Our results on ghrelin levels are well in line with a previous report of elevated ghrelin levels after two consecutive days of sleep reduction to 4 h per night (Spiegel et al., 2004b). However, in contrast to that study where sleep restriction also induced a clear-cut reduction of leptin levels, leptin levels in our study remained unchanged after sleep restriction or deprivation. Another study also by van Cauter’s group revealed a distinct reduction of mean levels, maximal levels and rhythm amplitude in 24-h leptin profiles after six nights of ∼4 h sleep when compared with profiles after six nights of ∼9 h recovery sleep (Spiegel et al., 2004a). An 88-h period of total SD reduced the diurnal amplitude of leptin (Mullington et al., 2003). In combination, those and our data suggest a temporally graded response of hormones that regulate energy intake to increasing periods of SD with ghrelin already boosted by a single night of sleep loss and leptin levels not affected until after longer periods of SD. Alternatively, the lacking leptin response might reflect the inert nature of leptin release. Two measurements in the morning after SD may not have been sufficient to assess potential slower, gradual decreases in leptin levels, which might be an important limitation of our study. Considering that ghrelin is primarily associated with short-term regulation of food intake whereas leptin is rather regarded a tonic signal (Strubbe and van Dijk, 2002), the differential response of the two hormones to distinct patterns of sleep loss might serve to adjust eating behaviour to the actual state of sleep deficiency.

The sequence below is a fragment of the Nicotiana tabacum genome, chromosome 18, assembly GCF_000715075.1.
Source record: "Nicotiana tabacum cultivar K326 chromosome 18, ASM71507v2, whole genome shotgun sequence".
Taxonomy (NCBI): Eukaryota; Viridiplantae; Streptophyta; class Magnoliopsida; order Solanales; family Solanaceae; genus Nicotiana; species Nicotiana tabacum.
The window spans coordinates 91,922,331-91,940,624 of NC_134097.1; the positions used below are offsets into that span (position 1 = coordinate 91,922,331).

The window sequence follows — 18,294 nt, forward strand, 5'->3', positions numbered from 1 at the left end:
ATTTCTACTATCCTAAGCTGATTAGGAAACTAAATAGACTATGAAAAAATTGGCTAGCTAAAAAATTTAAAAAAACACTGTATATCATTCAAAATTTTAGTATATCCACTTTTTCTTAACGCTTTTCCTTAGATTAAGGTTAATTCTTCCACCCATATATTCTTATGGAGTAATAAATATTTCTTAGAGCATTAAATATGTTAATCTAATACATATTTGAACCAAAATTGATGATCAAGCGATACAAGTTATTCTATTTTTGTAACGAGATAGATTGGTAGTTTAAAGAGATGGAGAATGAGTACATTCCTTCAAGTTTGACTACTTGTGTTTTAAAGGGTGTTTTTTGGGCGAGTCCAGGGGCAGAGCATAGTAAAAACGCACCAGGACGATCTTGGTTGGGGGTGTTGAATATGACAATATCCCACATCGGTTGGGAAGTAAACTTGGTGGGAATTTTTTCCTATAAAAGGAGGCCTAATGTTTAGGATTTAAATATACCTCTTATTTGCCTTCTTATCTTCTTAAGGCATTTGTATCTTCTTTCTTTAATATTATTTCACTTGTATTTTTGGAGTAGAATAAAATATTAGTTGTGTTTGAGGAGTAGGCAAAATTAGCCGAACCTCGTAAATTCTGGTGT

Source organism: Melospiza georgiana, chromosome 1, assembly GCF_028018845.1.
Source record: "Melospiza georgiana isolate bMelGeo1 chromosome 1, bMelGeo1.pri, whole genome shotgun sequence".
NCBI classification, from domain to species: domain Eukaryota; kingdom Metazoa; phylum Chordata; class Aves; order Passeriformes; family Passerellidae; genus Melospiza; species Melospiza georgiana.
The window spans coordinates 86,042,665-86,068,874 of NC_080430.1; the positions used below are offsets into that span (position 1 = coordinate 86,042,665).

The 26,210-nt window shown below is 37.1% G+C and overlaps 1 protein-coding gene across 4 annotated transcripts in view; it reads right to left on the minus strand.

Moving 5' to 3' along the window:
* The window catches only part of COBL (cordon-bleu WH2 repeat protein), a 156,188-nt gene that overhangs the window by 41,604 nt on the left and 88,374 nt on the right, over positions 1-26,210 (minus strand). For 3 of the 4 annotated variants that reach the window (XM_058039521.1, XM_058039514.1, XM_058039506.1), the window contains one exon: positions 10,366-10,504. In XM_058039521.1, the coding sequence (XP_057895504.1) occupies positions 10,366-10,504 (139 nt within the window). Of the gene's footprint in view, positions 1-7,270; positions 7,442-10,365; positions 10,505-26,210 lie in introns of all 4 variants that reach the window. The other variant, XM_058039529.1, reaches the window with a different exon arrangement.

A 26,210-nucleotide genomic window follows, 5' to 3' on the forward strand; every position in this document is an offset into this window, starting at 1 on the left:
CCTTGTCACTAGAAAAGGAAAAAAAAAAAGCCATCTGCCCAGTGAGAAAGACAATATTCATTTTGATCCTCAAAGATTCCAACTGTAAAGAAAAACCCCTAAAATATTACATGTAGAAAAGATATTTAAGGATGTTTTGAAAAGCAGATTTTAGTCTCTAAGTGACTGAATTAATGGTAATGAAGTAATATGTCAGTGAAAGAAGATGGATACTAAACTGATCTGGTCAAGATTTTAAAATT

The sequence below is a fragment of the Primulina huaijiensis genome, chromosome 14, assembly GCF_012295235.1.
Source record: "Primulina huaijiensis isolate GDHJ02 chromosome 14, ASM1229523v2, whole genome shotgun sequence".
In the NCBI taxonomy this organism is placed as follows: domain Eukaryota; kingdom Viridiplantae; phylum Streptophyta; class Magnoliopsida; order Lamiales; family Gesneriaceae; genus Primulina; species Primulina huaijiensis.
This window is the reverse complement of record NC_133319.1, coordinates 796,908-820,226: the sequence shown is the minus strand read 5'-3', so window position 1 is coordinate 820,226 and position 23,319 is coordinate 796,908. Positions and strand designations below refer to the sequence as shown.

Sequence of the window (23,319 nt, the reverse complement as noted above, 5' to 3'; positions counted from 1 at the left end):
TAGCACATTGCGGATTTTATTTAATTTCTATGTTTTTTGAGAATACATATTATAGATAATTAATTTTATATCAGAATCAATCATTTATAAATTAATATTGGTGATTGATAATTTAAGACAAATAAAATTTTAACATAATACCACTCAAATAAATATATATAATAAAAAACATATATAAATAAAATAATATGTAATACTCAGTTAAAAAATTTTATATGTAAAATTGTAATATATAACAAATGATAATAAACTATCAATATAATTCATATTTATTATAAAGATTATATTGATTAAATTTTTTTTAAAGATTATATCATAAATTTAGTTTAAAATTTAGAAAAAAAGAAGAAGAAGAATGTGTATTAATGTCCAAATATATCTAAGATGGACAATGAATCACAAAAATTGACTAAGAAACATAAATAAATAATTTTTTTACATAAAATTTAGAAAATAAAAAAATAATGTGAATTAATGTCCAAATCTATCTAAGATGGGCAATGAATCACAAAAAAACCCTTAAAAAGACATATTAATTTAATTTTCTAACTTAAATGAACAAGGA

While increased feelings of hunger after sleep restriction in our study may have been triggered by elevated ghrelin levels, other mechanisms could likewise account for this observation. For instance, central nervous glucose utilization is known to be distinctly higher during wakefulness than during sleep, especially slow-wave sleep (Maquet, 1995; Maquet et al., 1990). Thus, it may well be that a higher energy demand of the brain during prolonged wakefulness has evoked the increase in subjective feelings of hunger in our study.

Overall, our findings add to the as yet scarce experimental evidence that sleep affects the endocrine regulation of energy homeostasis. They corroborate the assumption of a tight connection between sleep–wake regulation and metabolic parameters (Knutson et al., 2007). However, as the present as well as previous findings (Mullington et al., 2003; Spiegel et al., 2004a,b) were exclusively obtained in normal-weight healthy men, experimental studies now need to be extended to women and obese subjects.

Acknowledgements

We are grateful to Nadine Bandorf, Christiane Otten and Ingrid von Lützau for their expert and invaluable laboratory assistance. Experiments were supported by the Deutsche Forschungsgemeinschaft (SFB 654: ‘Plasticity and Sleep’).

Disclosure statement

None of the participating authors and institutions reported any conflict of interest regarding the study.